MEAP Turns 20

Sonoma State Migrant Educator Advisor Program Celebrates 20th Anniversary
February 1, 2016
Latino boy learning in classroom

MEAP advisor Angelica Arguelles ​works with Rancho Cotate High School student Luis Maldonado on picking a subject for a speech and debate class

Imagine, from a child's perspective, being uprooted from your home and starting school in a different country, with a different language and different school curriculum. These extra challenges make it tough for migrant students, but for the past 20 years Sonoma State University's Migrant Education Advisor Program (MEAP) has been helping these students while giving college students hands-on experience to apply to their future careers.

MEAP hires bilingual college students with an interest in pursuing a career as a school counselor. Twenty students total from Sonoma State and Santa Rosa Junior College are hired part-time each semester to give local migrant middle and high school students academic and career guidance.

Those MEAP advisors shadow a professional school counselor while providing supplemental academic advising and social-emotional mentoring for migrant students and English-learners. School districts cover 50 percent of the cost of hosting the program on targeted school campuses with higher numbers of identified migrant students. MEAP has since built a successful pipeline of professional school counselors, many of whom work in Sonoma County schools.

"Almost every district has one of our former migrant education advisors," says MEAP Coordinator Giselle Perry. "It's also great role modeling for kids because they can see what the future can be like."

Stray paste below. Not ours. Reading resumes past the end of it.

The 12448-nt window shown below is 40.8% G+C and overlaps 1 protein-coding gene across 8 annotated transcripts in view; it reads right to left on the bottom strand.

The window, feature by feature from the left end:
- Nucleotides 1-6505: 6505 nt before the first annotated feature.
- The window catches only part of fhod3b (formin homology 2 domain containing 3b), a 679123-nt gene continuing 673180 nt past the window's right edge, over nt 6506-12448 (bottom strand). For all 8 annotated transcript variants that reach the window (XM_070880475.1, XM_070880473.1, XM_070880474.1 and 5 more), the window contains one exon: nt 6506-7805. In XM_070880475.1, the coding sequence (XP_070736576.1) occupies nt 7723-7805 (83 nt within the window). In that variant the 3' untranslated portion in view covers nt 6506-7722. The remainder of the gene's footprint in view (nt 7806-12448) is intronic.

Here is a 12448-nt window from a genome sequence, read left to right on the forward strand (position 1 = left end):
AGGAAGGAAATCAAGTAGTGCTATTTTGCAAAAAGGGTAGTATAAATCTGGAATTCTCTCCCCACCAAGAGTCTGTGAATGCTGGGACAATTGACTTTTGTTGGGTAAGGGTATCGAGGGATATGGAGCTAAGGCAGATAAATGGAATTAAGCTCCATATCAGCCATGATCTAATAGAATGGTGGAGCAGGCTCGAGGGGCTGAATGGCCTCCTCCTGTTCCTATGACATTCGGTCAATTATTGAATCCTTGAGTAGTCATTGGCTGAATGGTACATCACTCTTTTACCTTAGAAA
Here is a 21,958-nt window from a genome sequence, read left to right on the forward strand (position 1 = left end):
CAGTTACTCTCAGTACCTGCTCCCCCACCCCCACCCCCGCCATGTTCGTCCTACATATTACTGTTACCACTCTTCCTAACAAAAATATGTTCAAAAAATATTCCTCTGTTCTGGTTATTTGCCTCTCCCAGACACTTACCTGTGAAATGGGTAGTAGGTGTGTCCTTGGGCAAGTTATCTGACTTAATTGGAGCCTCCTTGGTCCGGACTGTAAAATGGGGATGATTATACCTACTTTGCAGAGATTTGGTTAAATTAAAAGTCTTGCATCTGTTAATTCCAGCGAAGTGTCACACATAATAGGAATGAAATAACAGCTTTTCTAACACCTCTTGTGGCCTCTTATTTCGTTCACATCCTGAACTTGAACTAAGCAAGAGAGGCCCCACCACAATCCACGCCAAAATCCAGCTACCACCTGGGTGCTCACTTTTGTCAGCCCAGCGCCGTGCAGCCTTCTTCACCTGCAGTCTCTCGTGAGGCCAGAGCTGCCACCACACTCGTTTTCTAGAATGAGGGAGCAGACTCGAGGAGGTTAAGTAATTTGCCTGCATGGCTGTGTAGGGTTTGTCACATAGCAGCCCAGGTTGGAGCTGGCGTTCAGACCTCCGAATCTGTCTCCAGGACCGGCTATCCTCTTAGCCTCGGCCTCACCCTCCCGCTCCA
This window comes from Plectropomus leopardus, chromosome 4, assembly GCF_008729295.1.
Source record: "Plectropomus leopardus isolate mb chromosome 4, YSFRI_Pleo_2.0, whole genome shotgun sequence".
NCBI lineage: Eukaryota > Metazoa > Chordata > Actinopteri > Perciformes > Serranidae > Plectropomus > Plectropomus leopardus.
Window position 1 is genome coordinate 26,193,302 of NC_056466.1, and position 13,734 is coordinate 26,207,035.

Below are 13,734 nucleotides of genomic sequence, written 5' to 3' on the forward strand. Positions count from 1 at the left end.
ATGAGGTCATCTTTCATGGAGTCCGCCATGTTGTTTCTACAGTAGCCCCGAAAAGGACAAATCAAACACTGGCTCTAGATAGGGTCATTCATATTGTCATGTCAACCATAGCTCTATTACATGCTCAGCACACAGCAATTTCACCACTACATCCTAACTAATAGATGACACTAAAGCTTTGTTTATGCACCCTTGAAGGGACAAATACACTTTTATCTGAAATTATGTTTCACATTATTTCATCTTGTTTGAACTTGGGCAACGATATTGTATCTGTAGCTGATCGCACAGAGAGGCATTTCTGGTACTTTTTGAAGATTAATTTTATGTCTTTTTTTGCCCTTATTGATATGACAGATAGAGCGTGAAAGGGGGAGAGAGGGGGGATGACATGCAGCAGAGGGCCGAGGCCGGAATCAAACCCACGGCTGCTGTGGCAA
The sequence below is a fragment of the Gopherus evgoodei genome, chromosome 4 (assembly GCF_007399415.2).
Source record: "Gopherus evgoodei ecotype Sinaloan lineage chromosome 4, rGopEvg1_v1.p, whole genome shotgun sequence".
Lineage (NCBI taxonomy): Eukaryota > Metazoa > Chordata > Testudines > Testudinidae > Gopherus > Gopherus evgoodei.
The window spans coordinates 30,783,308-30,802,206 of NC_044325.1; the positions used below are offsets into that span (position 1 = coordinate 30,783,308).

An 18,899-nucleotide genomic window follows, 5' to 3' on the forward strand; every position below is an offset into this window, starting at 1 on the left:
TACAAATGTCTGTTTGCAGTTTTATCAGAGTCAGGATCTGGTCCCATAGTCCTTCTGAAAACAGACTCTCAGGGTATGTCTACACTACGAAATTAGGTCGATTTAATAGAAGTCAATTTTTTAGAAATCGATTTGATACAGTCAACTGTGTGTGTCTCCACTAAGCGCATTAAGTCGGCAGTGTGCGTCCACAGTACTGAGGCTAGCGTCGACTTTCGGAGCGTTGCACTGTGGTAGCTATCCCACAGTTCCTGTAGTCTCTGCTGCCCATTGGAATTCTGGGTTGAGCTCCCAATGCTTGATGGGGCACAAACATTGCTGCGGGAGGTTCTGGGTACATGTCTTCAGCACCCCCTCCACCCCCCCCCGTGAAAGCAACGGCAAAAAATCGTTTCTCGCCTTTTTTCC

This has also affected the Sonoma State Masters in Counseling program, which now has about 60 applicants for 12 spots each year. "It's helped diversify the program," says Perry. "Not every MEAP advisor who applies gets in, but quite a few have come in and changed the face of our program." This year, four Masters in Counseling students and 18 undergraduates are involved in MEAP.

Migrant parents often feel disconnected and intimidated by the education system, and they are unsure how to help their children succeed. "I know what it feels like to try to explain something to parents from another country," says Perry. "MEAP advisors keep parents in the loop in a culturally sensitive way. We offer a little tutoring if we need to, but it's not our main role--it's just that there aren't enough bilingual tutors."

MEAP celebrates its 20-year anniversary at the Green Music Center on Feb. 11. Prospective bilingual students can contact Giselle Perry at 707.664-2748 or for more information about the program.

About MEAP

The Migrant Education Advisor Program (MEAP) is an educational collaborative comprised of the Migrant Education Program, Region 2, the Masters in School Counseling Programs at Sonoma State University, California State University Sacramento and school districts served by the Migrant Education Program in Region 2, serving students from Marin County to the Oregon border. Butte County Office of Education administers the Region 2 program.

Founded in 1996, MEAP itself was the vision of Dr. Ernesto Ruiz, former Regional Director of the Migrant Education Program-Region 2, and recent former California State Director of the Migrant Education Program. Dr. Ruiz saw an ongoing need for more bilingual and bicultural educators in California.

Media Contact

Nicolas Grizzle